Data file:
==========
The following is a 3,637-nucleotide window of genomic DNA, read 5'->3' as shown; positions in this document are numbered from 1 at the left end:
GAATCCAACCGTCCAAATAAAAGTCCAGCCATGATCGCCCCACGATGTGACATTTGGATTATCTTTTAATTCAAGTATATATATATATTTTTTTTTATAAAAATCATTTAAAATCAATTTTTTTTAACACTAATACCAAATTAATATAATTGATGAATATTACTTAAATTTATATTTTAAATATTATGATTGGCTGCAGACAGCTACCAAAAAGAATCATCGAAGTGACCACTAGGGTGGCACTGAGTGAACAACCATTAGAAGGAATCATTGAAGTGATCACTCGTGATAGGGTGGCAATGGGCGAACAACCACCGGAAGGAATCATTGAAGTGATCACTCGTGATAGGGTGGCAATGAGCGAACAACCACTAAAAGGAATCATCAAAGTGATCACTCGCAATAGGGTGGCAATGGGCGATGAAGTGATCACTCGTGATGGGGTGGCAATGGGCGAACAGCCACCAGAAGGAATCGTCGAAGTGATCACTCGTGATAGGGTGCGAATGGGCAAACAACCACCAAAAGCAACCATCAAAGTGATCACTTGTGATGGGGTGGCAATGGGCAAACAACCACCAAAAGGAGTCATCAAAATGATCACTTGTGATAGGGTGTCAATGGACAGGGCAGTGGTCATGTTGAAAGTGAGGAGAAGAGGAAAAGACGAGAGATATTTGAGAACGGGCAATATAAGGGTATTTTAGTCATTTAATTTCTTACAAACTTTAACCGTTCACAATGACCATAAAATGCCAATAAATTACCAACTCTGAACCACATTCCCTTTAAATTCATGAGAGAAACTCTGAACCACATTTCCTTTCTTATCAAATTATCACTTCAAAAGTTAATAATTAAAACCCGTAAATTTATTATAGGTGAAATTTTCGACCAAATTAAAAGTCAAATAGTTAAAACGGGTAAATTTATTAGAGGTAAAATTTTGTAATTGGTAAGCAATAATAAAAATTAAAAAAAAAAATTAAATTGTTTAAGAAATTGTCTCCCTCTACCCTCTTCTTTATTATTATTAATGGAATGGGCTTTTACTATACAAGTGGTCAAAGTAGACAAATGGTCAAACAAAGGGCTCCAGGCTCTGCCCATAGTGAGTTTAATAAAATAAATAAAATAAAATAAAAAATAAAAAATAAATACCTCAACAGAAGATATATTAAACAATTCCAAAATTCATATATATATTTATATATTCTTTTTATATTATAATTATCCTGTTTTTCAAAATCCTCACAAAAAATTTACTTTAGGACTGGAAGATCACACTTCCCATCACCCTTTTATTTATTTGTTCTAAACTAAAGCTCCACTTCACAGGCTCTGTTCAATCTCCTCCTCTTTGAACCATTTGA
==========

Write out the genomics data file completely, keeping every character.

The following is a 3,637-nucleotide window of genomic DNA, read 5'->3' as shown; positions in this document are numbered from 1 at the left end:
GAATCCAACCGTCCAAATAAAAGTCCAGCCATGATCGCCCCACGATGTGACATTTGGATTATCTTTTAATTCAAGTATATATATATATTTTTTTTTATAAAAATCATTTAAAATCAATTTTTTTTAACACTAATACCAAATTAATATAATTGATGAATATTACTTAAATTTATATTTTAAATATTATGATTGGCTGCAGACAGCTACCAAAAAGAATCATCGAAGTGACCACTAGGGTGGCACTGAGTGAACAACCATTAGAAGGAATCATTGAAGTGATCACTCGTGATAGGGTGGCAATGGGCGAACAACCACCGGAAGGAATCATTGAAGTGATCACTCGTGATAGGGTGGCAATGAGCGAACAACCACTAAAAGGAATCATCAAAGTGATCACTCGCAATAGGGTGGCAATGGGCGATGAAGTGATCACTCGTGATGGGGTGGCAATGGGCGAACAGCCACCAGAAGGAATCGTCGAAGTGATCACTCGTGATAGGGTGCGAATGGGCAAACAACCACCAAAAGCAACCATCAAAGTGATCACTTGTGATGGGGTGGCAATGGGCAAACAACCACCAAAAGGAGTCATCAAAATGATCACTTGTGATAGGGTGTCAATGGACAGGGCAGTGGTCATGTTGAAAGTGAGGAGAAGAGGAAAAGACGAGAGATATTTGAGAACGGGCAATATAAGGGTATTTTAGTCATTTAATTTCTTACAAACTTTAACCGTTCACAATGACCATAAAATGCCAATAAATTACCAACTCTGAACCACATTCCCTTTAAATTCATGAGAGAAACTCTGAACCACATTTCCTTTCTTATCAAATTATCACTTCAAAAGTTAATAATTAAAACCCGTAAATTTATTATAGGTGAAATTTTCGACCAAATTAAAAGTCAAATAGTTAAAACGGGTAAATTTATTAGAGGTAAAATTTTGTAATTGGTAAGCAATAATAAAAATTAAAAAAAAAAATTAAATTGTTTAAGAAATTGTCTCCCTCTACCCTCTTCTTTATTATTATTAATGGAATGGGCTTTTACTATACAAGTGGTCAAAGTAGACAAATGGTCAAACAAAGGGCTCCAGGCTCTGCCCATAGTGAGTTTAATAAAATAAATAAAATAAAATAAAAAATAAAAAATAAATACCTCAACAGAAGATATATTAAACAATTCCAAAATTCATATATATATTTATATATTCTTTTTATATTATAATTATCCTGTTTTTCAAAATCCTCACAAAAAATTTACTTTAGGACTGGAAGATCACACTTCCCATCACCCTTTTATTTATTTGTTCTAAACTAAAGCTCCACTTCACAGGCTCTGTTCAATCTCCTCCTCTTTGAACCATTTGA